Tag Archives: mig alley

MIG Alley

70 Years Ago Today.

Air Guard in MIG Alley by William S. Phillips, via the U.S. Air Force National Guard’s Heritage Collection

MIG Alley, North Korea — June 26, 1951 — During the Korean War over 45,000 Air Guardsmen, in 22 wings and other units, were called into active Federal service. The 136th Fighter-Bomber Wing, Texas ANG, was among the first Air National Guard units to be called. Flying the F-84E Thunderjet, the Texas Guardsmen moved to Japan in May 1951 and, shortly thereafter, became the first Air Guardsmen to enter combat in the Korean War. During the winter and spring of 1951, the Chinese Communist Air Force mounted a major air offensive against the United Nations air forces. The major contested area were the skies over northwestern Korea known as MIG Alley.

The U.S. Air Force retaliated by mounting a counteroffensive aimed at destroying the enemy’s aircraft and bases. In June 1951 the 136th’s 182d Fighter-Bomber Squadron was given the mission of protecting B-29 flights on bombing missions over North Korea.

On June 26, 1951, the pilots of the 182d were escorting four B-29s to an enemy airfield near Yongyu when five MIG-15s attacked the American bombers. Although relatively new to combat, the pilots of the 182d turned back the veteran MIG pilots. During the ensuing dogfight, 1st Lt. Arthur E. Oligher, assisted by Captain Harry Underwood, shot down a MIG-15–the first Air Guard jet kill. The Air National Guard went on to make an impressive combat flying record.

Today’s 182d Tactical Fighter Squadron, Texas Air National Guard continues to add to its impressive flying record.

MiG Alley at 70

Original Caption July 1953: “Fifth Air Force, Korea; As a bright mid-day sun beams its warm rays upon a forward UN airstrip in Korea, two sleek U.S. Air Force F-86 ‘Sabre’ jets of the 4th Fighter Interceptor Wing become airborne, landing gear going up, fuel tanks filled to capacity and gun chambers filly loaded, bound for MIG-Alley in search of more Russian-built MIG-15s. Protecting Fifth Air Force fighter bomber operation from enemy swept-wing aircraft, MIG-killing ‘Sabre’ pilots daily patrol the skies over North Korea. Since shooting down their first MIG in December 1950, ‘Sabre’ jet pilots have destroyed 765 of the enemy interceptors.”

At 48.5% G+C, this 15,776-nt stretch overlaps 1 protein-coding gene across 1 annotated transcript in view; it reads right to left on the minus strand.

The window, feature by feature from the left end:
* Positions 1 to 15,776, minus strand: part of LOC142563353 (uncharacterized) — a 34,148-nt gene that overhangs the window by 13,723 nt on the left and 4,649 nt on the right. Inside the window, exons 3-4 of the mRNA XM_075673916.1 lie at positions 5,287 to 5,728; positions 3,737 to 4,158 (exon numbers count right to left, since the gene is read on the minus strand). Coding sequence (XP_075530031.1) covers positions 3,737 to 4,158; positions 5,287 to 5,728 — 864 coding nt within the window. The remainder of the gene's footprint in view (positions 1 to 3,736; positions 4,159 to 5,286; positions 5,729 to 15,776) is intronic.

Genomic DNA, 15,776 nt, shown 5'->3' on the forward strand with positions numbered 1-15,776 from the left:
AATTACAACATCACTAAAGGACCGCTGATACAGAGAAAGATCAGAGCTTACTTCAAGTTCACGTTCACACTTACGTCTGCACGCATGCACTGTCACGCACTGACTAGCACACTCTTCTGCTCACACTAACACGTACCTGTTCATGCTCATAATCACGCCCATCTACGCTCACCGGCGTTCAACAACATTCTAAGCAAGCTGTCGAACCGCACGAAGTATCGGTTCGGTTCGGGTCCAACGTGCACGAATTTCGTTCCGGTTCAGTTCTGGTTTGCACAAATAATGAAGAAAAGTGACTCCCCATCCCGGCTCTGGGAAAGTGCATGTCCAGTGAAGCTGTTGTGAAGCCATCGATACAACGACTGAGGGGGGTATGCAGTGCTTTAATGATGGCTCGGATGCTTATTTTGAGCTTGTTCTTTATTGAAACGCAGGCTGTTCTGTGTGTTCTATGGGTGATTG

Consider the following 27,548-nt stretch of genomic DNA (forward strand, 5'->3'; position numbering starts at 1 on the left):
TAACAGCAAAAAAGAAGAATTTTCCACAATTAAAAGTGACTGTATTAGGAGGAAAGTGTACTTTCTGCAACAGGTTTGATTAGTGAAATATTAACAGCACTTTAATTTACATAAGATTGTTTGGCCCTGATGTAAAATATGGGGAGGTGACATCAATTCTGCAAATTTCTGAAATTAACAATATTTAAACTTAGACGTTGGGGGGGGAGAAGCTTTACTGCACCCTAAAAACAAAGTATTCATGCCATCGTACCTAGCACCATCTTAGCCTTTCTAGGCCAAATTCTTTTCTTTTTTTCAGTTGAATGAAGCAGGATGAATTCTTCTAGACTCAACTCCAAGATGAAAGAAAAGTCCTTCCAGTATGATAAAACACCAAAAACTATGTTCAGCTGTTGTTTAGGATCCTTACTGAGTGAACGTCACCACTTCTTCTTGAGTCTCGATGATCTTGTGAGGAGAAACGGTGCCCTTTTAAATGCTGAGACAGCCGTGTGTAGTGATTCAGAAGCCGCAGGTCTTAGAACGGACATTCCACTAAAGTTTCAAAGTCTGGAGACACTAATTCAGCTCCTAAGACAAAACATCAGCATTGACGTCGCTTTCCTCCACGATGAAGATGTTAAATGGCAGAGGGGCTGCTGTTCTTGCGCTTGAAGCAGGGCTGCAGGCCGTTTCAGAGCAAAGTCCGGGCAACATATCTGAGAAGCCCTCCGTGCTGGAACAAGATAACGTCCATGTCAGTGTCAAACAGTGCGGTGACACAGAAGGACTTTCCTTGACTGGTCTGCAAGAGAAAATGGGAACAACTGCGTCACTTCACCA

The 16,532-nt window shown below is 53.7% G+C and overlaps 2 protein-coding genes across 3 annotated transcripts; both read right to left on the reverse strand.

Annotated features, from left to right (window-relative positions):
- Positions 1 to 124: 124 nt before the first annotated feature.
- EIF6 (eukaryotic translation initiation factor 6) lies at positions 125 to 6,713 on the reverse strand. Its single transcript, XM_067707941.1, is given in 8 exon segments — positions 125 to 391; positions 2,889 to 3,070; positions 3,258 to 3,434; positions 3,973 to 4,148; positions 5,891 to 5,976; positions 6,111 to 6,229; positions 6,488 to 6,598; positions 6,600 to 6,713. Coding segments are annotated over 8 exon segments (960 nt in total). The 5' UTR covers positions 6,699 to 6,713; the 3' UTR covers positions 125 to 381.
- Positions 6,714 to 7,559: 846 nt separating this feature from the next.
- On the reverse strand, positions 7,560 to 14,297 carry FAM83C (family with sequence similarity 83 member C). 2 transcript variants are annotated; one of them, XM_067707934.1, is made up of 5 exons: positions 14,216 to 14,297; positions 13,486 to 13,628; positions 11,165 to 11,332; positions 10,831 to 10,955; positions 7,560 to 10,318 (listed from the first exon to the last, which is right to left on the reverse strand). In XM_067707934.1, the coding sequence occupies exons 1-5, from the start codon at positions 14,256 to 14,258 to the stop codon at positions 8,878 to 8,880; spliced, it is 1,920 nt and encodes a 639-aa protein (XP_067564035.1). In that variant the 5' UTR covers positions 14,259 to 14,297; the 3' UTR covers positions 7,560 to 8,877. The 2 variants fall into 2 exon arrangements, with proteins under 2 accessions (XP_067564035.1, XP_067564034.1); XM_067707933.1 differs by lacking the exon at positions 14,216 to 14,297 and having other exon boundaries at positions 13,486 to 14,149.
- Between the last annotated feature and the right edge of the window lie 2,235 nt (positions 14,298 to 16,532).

Photo 342-FH-4A-26483-91482AC via NARA https://catalog.archives.gov/id/148728240

The first Air Force F-86 MiG “kill” over Korea occurred 70 years ago today, 17 December 1950, when Lt. Col. Bruce Hinton, “commander of the 336th Fighter Interceptor Squadron, 4th Fighter Interceptor Wing, led a flight of four F-86s over northwestern North Korea. To trick the communists, the Sabre pilots flew at the same altitude and speed as F-80s typically did on missions, and they used F-80 call signs. Hinton spotted four MiGs at a lower altitude, and he led his flight in an attack. After pouring a burst of machine gun fire into one of the MiGs, it went down in flames.”

DAYTON, Ohio – Lt. Col. Bruce Hinton stands beside the North American F-86A Sabre in the Modern Flight Gallery at the National Museum of the U.S. Air Force. The museum’s F-86 is marked as the 4th Fighter Group F-86A flown by Lt. Col. Bruce Hinton on Dec. 17, 1950, when he became the first F-86 pilot to shoot down a MiG. (U.S. Air Force photo)

The F-86 would chalk up an impressive 10.15-to-1 kill ratio over the MiG-15 in “MiG Alley,” downing 792 (another 118 were scored as “probables”) against a loss of 78 Sabres.

To be fair, however, it should be noted that Navy LCDR William T. Amen, in a VF-111 “Sun Downers” F9F-2B Panther from the deck of USS Philippine Sea (CV-47), splashed a MiG-15 piloted by Soviet Air Force KPT. Mikhail F. Grachev (139th GIAP, 28th IAD) over the Yalu River on 9 November 1950, to claim the first jet-on-jet Navy “kill” in the conflict.